The design is all about if all the selfies uploaded to Instagram where printed, how high would the stack reach? Well visually you can see the page is divided by the stacked paper, which leads the reader vertically through the design. Theres a strong feeling of rising throughout the design, as the arrows in each section lead you from the bottom to the top.


Communication Arts Magazine

As the brief states that we are designing for communication arts magazine, I thought it was important to take a look at the style and ethos of the magazine and brand.

Communication Arts is the biggest international trade journal of visual communications. The magazine covers a broad spectrum of mediums, such as graphic design, advertising, photography, illustration, and interactive media.

I was strolling through the gallery on the Communication Arts Magazine, and found this article about packaging that I thought ties in well with our chosen subject of paper. Matt Ebbing designed a “carton” that would show off the special and unique product. The package is made from moulded paper pulp, similar to an egg-carton, that is in the shape of the nested shoes. It’s light, space-saving and made with 100%PCW pulp that is 100% compostable.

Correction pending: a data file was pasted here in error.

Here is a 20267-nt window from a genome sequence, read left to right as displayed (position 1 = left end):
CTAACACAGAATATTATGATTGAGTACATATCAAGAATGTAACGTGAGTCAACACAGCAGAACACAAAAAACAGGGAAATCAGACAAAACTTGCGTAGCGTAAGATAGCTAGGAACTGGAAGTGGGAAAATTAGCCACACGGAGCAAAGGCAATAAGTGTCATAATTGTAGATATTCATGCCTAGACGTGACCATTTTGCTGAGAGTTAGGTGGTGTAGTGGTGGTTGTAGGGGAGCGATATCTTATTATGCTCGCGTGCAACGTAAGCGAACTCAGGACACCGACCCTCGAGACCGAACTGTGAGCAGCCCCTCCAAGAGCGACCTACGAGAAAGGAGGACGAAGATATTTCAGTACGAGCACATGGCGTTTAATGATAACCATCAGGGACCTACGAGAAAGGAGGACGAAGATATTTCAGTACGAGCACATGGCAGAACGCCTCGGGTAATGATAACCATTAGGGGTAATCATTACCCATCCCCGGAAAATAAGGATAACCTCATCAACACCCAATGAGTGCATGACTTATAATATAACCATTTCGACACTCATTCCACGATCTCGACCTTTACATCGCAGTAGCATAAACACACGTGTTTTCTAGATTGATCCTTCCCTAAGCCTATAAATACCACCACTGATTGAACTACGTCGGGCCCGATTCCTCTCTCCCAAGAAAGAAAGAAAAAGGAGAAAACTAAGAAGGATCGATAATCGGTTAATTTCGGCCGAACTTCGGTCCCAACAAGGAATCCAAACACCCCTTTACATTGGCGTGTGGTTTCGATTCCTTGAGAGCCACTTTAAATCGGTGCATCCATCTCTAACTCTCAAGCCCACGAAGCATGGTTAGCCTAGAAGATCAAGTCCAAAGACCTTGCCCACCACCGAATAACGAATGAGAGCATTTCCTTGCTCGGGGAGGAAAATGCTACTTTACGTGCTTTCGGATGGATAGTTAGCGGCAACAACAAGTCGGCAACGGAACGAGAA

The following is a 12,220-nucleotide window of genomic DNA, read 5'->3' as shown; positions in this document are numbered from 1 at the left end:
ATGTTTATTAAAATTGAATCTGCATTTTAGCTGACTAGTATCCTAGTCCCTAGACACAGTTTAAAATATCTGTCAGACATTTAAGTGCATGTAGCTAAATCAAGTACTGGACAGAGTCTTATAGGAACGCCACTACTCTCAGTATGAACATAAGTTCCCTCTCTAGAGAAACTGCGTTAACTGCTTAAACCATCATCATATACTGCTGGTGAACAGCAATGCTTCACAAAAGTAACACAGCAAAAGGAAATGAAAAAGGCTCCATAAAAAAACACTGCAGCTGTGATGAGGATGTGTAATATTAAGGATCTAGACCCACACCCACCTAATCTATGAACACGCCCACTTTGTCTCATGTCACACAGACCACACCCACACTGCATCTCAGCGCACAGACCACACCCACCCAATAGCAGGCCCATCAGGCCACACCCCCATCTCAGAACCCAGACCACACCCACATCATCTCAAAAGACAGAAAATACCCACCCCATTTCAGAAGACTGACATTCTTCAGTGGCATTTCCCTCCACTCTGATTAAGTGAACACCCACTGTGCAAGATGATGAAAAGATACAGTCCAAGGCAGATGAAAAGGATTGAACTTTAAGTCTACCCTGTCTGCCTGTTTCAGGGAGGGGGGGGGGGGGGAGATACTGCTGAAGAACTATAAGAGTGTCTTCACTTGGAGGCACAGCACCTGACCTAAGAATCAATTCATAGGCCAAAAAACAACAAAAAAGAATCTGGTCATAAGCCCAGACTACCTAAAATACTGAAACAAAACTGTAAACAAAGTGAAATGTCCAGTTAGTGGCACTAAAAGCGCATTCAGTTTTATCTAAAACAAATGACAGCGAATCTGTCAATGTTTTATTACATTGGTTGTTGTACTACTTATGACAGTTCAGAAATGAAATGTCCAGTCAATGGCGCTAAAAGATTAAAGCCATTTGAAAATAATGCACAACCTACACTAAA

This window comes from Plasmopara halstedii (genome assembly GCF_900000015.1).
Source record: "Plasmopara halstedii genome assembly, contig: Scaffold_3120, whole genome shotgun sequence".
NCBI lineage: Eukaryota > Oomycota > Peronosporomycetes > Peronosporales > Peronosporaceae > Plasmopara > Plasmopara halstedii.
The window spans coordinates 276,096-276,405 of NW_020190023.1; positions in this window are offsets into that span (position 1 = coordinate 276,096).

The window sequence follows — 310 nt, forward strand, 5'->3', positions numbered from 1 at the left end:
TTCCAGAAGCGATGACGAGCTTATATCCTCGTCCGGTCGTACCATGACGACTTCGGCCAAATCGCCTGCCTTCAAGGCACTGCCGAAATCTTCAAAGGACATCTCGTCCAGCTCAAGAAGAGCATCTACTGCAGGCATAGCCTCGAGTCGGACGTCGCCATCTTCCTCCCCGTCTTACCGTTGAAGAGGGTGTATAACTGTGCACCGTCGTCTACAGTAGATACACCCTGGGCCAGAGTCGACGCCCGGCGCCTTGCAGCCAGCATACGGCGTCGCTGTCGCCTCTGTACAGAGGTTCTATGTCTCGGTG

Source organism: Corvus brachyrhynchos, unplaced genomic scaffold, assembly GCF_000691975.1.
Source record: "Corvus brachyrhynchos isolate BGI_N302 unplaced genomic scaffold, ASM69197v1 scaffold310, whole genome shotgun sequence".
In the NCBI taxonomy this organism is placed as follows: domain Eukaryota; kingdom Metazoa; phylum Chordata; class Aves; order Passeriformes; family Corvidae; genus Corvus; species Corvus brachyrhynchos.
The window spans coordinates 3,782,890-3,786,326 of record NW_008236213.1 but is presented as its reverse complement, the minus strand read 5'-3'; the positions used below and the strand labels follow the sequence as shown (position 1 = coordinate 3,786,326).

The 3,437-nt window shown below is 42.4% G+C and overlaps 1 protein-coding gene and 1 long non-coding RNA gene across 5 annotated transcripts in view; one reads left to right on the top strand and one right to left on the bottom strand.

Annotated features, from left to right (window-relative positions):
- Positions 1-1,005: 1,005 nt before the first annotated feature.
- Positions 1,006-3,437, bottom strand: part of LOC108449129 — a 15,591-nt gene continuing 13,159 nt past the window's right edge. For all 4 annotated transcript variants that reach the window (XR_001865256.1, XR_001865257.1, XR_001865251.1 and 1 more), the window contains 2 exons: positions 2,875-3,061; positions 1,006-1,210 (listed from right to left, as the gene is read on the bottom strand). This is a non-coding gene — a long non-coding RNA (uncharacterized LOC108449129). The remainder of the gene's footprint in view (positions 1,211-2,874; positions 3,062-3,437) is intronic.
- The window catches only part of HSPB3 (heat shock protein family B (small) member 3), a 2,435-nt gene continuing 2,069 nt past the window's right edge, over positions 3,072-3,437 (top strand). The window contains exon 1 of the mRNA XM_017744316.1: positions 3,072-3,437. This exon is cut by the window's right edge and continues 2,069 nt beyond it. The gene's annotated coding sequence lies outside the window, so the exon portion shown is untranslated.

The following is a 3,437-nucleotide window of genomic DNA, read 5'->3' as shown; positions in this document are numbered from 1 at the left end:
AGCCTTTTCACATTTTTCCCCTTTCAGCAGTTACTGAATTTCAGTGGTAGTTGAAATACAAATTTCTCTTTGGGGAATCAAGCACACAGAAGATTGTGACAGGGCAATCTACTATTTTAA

Another design that caught my eye was this infographic illustrating what really lies beneath the sea. Its uses key signifiers such as the different shades of blue giving depth to the design, and contrasting white which leaps off the page and catches the audiences eye. The audience associates these colours with the ocean. The reader is guides through facts with a faint white dotted line leading them to the bottom. As the reader gets to the bottom, the shade of blue turns into a almost black, signifying depth of the sea. I think its important to note the amount of facts and figures used, and how they are highlighted and enlarged compared to the rest of the text. This draws the audience in to the exciting fact, and then leads them to further information about that fact.